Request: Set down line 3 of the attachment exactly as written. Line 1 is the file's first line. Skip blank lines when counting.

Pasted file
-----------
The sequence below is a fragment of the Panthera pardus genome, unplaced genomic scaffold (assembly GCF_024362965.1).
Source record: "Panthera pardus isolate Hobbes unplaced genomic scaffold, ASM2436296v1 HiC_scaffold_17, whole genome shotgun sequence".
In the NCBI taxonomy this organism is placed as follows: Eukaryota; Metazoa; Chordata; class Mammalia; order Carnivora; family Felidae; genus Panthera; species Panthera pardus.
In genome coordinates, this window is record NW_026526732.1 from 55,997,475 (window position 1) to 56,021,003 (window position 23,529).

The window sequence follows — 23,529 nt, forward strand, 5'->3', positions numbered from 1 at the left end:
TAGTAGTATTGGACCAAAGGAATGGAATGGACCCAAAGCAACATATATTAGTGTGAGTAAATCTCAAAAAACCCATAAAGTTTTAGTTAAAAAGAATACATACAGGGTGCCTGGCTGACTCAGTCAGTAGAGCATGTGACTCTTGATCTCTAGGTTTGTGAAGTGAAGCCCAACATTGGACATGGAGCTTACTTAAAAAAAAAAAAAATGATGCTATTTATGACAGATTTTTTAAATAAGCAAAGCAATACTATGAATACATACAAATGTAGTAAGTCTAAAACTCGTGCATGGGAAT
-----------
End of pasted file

In the NCBI taxonomy this organism is placed as follows: Eukaryota; Metazoa; Chordata; class Mammalia; order Carnivora; family Felidae; genus Panthera; species Panthera pardus.